AS FOREIGN ministers of countries bordering Myanmar set to hold talks with the country’s military Junta in an effort to quell the deadly violence, Myanmar police have continued to fire stun grenades to disperse protesters in the city of Yangon, reports said.
The talks which will hold today comes two days after the bloodiest day of unrest since the military removed Aung San Suu Kyi’s elected government a month ago, unleashing anger and mass street protests across the country.
Protesters, many wearing hard hats, thick gloves and goggles and holding makeshift shields had gathered behind barricades in different parts of Yangon to chant slogans against military rule.
“If we’re oppressed, there will be explosion. If we’re hit, we’ll hit back,” the crowd chanted at one Yangon protest before police moved in to break up with stun grenades, witnesses said. There were no reports of any injuries.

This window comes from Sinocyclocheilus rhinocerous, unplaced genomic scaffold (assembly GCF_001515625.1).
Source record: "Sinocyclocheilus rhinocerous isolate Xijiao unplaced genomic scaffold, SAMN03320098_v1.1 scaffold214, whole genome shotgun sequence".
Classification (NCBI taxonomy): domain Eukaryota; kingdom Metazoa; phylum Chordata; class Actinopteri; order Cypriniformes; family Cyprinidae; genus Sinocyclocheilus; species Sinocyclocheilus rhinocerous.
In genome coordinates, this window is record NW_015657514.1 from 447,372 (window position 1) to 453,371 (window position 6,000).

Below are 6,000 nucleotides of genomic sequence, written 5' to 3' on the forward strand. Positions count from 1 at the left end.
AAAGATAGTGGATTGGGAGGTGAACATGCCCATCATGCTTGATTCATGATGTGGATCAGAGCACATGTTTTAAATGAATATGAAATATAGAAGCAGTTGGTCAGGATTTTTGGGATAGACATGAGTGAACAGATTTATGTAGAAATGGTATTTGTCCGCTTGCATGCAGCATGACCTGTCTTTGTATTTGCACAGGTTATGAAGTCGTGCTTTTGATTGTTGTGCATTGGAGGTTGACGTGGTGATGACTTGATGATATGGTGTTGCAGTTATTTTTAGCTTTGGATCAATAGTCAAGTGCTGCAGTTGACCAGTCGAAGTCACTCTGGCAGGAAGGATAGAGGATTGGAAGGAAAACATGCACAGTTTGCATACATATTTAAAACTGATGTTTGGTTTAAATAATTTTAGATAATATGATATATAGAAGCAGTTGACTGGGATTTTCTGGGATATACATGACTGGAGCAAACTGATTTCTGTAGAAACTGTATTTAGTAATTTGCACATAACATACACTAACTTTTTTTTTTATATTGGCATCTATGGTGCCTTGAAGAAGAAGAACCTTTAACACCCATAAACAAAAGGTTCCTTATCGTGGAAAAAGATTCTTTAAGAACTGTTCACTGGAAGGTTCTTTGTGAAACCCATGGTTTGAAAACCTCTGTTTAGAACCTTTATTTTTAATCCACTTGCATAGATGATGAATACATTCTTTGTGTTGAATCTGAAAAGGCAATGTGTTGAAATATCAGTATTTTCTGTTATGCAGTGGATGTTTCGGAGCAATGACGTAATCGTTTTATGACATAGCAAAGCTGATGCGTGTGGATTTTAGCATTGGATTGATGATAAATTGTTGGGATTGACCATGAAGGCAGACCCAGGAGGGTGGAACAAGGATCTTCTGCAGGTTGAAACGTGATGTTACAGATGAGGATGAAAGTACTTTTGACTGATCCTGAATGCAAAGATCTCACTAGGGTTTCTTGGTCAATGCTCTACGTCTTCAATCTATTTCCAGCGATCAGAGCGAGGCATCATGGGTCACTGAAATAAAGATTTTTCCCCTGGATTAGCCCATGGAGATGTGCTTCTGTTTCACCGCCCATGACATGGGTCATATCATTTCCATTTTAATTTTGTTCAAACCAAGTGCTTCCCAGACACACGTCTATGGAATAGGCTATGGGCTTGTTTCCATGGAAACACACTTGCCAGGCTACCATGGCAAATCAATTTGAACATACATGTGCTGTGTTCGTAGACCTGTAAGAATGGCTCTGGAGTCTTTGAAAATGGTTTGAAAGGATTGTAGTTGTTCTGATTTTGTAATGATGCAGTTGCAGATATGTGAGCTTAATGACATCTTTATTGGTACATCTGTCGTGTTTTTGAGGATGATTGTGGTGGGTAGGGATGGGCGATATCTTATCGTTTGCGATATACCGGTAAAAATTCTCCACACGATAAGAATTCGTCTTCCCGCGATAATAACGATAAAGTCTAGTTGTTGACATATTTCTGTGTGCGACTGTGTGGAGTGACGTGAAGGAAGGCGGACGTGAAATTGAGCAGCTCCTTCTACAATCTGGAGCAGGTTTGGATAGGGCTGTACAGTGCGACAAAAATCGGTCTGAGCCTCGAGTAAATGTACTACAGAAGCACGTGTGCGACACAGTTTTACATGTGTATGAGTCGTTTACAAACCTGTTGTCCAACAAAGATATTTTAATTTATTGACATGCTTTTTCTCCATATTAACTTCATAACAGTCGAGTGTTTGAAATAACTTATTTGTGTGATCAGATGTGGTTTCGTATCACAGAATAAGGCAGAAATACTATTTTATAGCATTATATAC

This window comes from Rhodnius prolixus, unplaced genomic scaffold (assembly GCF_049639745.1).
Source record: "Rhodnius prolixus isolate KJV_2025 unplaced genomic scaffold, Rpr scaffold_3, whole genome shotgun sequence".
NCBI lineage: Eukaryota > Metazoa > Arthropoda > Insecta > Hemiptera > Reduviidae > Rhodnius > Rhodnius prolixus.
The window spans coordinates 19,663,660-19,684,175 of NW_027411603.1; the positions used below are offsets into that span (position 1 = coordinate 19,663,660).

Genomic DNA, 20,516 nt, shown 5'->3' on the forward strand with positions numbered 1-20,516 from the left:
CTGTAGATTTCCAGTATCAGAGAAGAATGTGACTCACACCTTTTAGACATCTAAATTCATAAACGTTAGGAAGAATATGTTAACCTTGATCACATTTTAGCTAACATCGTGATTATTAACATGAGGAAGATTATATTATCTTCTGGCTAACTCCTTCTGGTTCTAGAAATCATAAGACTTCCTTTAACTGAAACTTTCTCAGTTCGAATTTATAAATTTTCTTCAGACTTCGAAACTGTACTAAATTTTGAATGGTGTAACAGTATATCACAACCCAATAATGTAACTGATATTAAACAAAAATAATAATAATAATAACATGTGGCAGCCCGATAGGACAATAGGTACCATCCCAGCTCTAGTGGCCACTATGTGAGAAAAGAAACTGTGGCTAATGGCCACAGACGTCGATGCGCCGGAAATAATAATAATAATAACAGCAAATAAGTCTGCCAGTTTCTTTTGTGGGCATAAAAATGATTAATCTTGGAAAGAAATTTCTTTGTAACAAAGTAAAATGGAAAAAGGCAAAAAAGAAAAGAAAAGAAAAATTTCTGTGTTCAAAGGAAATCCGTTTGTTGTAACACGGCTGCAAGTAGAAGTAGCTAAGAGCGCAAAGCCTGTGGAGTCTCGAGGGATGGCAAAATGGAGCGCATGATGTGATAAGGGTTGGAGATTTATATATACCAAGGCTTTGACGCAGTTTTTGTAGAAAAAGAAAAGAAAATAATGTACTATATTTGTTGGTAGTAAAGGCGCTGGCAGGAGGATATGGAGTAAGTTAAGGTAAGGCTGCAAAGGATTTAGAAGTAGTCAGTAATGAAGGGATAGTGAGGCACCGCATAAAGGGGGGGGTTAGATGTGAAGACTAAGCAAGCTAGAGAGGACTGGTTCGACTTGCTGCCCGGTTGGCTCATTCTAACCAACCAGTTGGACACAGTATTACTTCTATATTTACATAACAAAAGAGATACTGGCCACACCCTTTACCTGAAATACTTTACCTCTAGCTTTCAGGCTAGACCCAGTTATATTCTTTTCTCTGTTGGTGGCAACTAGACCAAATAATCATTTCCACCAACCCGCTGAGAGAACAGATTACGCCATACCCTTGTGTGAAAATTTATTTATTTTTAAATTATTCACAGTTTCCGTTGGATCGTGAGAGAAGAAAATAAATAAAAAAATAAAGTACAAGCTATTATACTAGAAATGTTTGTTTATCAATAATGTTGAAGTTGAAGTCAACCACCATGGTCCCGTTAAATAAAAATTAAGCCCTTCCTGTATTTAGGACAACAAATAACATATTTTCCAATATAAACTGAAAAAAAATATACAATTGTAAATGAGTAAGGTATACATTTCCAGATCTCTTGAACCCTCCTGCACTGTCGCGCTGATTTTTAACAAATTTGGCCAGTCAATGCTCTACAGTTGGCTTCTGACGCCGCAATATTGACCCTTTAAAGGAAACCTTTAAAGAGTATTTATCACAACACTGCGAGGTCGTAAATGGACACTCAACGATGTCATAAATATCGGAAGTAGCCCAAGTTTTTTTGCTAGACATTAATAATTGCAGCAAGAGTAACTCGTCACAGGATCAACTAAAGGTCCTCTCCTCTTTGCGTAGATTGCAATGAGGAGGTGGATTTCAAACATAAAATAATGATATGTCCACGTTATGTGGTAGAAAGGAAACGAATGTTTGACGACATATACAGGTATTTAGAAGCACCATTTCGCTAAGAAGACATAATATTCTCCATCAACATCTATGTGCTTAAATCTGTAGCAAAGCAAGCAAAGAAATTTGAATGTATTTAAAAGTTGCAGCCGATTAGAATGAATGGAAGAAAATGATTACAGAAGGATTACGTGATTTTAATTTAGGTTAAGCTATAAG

According to media reports, police fired stun grenades at the crowd as they try to scare them disperse.
Other sections of main roads in downtown Yangon were eerily silent yet tense, with armed riot police stationed in the middle of major junctions. Around Sule Pagoda, a rallying point for demonstrators in recent weeks, small numbers of pedestrians quickly passed.
At least 21 protesters have been killed since the turmoil began. The army said one policeman was killed.
Hundreds of people have been arrested since the coup, according to activists. Among them is a journalist for the Democratic Voice of Burma (DVB), who livestreamed the arrival of security forces outside his apartment on Monday in the coastal town of Myeik, where he had been filming protests.
The coup halted Myanmar’s tentative steps towards democracy after nearly 50 years of military rule, and has drawn condemnation and sanctions from the United States and other western countries, and sparked concern among its neighbours.